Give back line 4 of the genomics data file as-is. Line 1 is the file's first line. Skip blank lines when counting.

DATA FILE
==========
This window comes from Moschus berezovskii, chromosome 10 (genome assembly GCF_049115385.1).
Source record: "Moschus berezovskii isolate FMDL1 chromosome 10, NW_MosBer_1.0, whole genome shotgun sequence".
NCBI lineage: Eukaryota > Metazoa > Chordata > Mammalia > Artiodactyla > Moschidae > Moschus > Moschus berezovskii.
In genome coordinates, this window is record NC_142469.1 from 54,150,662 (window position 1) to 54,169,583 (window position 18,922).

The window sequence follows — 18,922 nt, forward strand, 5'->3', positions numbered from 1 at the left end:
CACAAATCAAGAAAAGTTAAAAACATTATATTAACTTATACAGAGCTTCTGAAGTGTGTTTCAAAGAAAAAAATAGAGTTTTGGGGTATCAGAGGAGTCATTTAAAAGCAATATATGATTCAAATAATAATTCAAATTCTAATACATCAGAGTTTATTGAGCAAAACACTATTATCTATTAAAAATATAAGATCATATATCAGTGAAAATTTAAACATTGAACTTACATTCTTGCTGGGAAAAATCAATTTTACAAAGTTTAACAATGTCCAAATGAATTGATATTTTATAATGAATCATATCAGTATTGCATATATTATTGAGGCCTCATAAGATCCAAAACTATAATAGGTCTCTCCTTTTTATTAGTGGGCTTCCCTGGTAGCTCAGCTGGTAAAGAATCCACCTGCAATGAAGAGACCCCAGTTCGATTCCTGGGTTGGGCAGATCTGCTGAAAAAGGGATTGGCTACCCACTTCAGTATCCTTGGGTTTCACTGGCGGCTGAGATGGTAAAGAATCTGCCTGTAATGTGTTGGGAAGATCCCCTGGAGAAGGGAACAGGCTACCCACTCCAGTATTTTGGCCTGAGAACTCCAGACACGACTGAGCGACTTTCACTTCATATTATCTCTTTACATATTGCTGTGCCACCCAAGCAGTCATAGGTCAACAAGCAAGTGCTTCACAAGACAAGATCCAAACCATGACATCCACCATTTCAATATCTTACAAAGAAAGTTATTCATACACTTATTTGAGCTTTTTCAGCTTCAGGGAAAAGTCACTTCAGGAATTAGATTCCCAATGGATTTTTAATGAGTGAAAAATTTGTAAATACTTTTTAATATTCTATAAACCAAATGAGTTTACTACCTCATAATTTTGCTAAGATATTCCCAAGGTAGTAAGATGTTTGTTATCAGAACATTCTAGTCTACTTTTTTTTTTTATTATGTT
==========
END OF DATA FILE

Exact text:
In genome coordinates, this window is record NC_142469.1 from 54,150,662 (window position 1) to 54,169,583 (window position 18,922).